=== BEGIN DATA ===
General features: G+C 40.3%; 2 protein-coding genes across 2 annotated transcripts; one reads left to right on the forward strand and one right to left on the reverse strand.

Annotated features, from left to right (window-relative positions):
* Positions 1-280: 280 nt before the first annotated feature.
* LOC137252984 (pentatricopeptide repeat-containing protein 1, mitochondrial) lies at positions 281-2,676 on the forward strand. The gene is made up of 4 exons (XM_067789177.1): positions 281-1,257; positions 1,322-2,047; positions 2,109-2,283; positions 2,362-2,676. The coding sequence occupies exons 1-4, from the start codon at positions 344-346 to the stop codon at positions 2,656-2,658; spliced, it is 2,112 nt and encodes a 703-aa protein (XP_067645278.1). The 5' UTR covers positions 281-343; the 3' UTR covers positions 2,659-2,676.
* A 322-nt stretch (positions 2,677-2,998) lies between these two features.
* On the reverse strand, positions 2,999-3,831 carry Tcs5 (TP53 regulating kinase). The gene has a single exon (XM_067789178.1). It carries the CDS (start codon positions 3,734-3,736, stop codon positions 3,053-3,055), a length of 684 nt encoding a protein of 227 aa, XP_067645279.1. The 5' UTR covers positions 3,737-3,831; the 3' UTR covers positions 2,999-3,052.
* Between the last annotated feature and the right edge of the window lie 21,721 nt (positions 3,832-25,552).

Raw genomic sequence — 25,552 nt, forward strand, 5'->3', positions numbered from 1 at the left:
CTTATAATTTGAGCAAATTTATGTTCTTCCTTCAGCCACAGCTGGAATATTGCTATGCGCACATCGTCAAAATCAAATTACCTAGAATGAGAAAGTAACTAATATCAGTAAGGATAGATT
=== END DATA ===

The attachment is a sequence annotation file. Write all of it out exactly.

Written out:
General features: G+C 40.3%; 2 protein-coding genes across 2 annotated transcripts; one reads left to right on the forward strand and one right to left on the reverse strand.

Annotated features, from left to right (window-relative positions):
* Positions 1-280: 280 nt before the first annotated feature.
* LOC137252984 (pentatricopeptide repeat-containing protein 1, mitochondrial) lies at positions 281-2,676 on the forward strand. The gene is made up of 4 exons (XM_067789177.1): positions 281-1,257; positions 1,322-2,047; positions 2,109-2,283; positions 2,362-2,676. The coding sequence occupies exons 1-4, from the start codon at positions 344-346 to the stop codon at positions 2,656-2,658; spliced, it is 2,112 nt and encodes a 703-aa protein (XP_067645278.1). The 5' UTR covers positions 281-343; the 3' UTR covers positions 2,659-2,676.
* A 322-nt stretch (positions 2,677-2,998) lies between these two features.
* On the reverse strand, positions 2,999-3,831 carry Tcs5 (TP53 regulating kinase). The gene has a single exon (XM_067789178.1). It carries the CDS (start codon positions 3,734-3,736, stop codon positions 3,053-3,055), a length of 684 nt encoding a protein of 227 aa, XP_067645279.1. The 5' UTR covers positions 3,737-3,831; the 3' UTR covers positions 2,999-3,052.
* Between the last annotated feature and the right edge of the window lie 21,721 nt (positions 3,832-25,552).

Raw genomic sequence — 25,552 nt, forward strand, 5'->3', positions numbered from 1 at the left:
CTTATAATTTGAGCAAATTTATGTTCTTCCTTCAGCCACAGCTGGAATATTGCTATGCGCACATCGTCAAAATCAAATTACCTAGAATGAGAAAGTAACTAATATCAGTAAGGATAGATT